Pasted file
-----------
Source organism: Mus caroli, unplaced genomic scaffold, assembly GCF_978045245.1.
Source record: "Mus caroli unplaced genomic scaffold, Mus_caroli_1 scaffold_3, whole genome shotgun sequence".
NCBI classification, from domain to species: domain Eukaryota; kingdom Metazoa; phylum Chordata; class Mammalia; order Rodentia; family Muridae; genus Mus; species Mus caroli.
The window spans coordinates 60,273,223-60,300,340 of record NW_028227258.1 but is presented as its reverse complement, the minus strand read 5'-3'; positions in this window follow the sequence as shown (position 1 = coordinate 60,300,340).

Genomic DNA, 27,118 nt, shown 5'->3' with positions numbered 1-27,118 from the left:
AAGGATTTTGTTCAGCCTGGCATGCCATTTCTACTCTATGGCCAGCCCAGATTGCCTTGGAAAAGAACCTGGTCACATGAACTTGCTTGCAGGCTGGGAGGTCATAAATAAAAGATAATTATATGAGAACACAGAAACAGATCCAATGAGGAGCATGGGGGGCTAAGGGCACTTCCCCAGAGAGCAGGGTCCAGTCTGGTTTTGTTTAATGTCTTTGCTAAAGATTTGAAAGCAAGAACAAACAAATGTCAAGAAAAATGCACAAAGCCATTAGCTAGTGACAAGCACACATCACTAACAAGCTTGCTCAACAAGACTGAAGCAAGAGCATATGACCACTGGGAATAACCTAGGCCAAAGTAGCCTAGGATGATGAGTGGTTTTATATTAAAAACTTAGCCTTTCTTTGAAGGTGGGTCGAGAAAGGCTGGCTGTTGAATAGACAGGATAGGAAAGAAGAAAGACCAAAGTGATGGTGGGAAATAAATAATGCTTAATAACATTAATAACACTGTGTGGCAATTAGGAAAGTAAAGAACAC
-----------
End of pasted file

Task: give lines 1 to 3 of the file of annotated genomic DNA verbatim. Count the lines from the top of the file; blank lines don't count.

Source organism: Mus caroli, unplaced genomic scaffold, assembly GCF_978045245.1.
Source record: "Mus caroli unplaced genomic scaffold, Mus_caroli_1 scaffold_3, whole genome shotgun sequence".
NCBI classification, from domain to species: domain Eukaryota; kingdom Metazoa; phylum Chordata; class Mammalia; order Rodentia; family Muridae; genus Mus; species Mus caroli.